As flu cases and hospitalizations continue to rise in the Southeast, the Louisiana Department of Health urges the public to get vaccinated to ensure protection during peak flu season and the approaching holidays.
As of November 14, influenza activity in Louisiana continues to increase dramatically and already has reached its highest point in the past 5 years. Reports to LDH’s Office of Public Health through its Influenza-like Illness Surveillance Network (ILINet) showed 10.49% of patient visits were due to influenza-like illness. This is nearly twice the national average of 5.5%.
Flu hospitalizations have surged to a decade high in the United States. So far this season, the U.S. Centers for Disease Control and Prevention (CDC) estimates at least 2.8 million illnesses, 23,000 hospitalizations, and 1,300 deaths from flu.
Symptoms of the flu include:
- Sudden onset of body aches,
- Fever greater than 100.3, and
- Cough and/or sore throat
CDC recommends individuals be vaccinated as soon as possible for peak flu protection. Flu season in Louisiana typically begins to increase in October and peak between the holidays and Mardi Gras.
LDH urges residents to stay up to date on their COVID-19 and flu vaccinations with the holidays quickly approaching. You can find COVID-19 and flu vaccines near you by visiting vaccines.gov.
According to State Health Officer Dr. Joseph Kanter, a yearly flu vaccine is the first and most important step in protecting against flu viruses. Washing your hands frequently and staying away from others if you are sick can also help reduce viral transmission.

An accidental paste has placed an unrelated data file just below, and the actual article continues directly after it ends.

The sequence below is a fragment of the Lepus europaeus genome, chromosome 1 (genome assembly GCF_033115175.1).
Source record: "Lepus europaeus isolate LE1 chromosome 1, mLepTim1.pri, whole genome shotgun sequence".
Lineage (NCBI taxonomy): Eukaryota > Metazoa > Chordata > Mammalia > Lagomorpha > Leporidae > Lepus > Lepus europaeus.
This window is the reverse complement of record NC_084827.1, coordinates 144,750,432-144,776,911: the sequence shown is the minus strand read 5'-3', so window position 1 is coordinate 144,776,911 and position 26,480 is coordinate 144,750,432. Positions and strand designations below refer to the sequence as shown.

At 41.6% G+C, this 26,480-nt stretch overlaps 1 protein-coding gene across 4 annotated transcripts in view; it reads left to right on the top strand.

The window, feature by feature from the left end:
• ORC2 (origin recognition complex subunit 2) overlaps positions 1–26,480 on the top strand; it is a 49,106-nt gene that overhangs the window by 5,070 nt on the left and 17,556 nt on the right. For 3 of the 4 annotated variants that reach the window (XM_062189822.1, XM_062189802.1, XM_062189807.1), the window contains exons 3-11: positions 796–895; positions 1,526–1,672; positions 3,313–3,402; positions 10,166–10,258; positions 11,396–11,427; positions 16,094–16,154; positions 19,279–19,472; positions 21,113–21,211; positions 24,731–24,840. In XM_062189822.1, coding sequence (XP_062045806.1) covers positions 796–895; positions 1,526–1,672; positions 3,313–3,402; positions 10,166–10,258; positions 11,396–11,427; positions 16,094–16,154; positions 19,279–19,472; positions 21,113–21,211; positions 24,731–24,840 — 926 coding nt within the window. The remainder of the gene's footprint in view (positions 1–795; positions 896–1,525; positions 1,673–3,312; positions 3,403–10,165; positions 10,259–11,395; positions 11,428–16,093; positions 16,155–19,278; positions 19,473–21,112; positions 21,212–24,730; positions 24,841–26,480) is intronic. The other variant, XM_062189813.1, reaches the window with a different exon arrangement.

“Everyone 6 months of age and older should get the flu shot,” Dr. Kanter said. “The vaccine is especially important for young children. Since 2004-2005, flu-related deaths in children have ranged from 37 deaths to 199 deaths each year in the U.S., and approximately 80% of pediatric flu deaths occurred in children who did not get a flu shot.”
This year there have already been 5 pediatric deaths due to the flu in the U.S.
The flu has a tremendous impact on school attendance and on the families of school children:
- 28% of school-aged children get the flu each year
- For every 100 children, flu accounts for 63 missed school days a year
- Of every 100 children who get the flu, 25 family members will come down with the flu within three days
Severe complications are most common in the elderly, pregnant women, people with chronic illnesses, children younger than age two, and children with health problems like asthma and diabetes. These complications include pneumonia, dehydration, worsening of long-term medical problems like heart disease or asthma, brain dysfunction, sinus problems, and ear infections.
Dr. Kanter added it is safe and convenient to get both your flu shot and your COVID-19 booster shot at the same time. There is no spacing needed between the two vaccinations.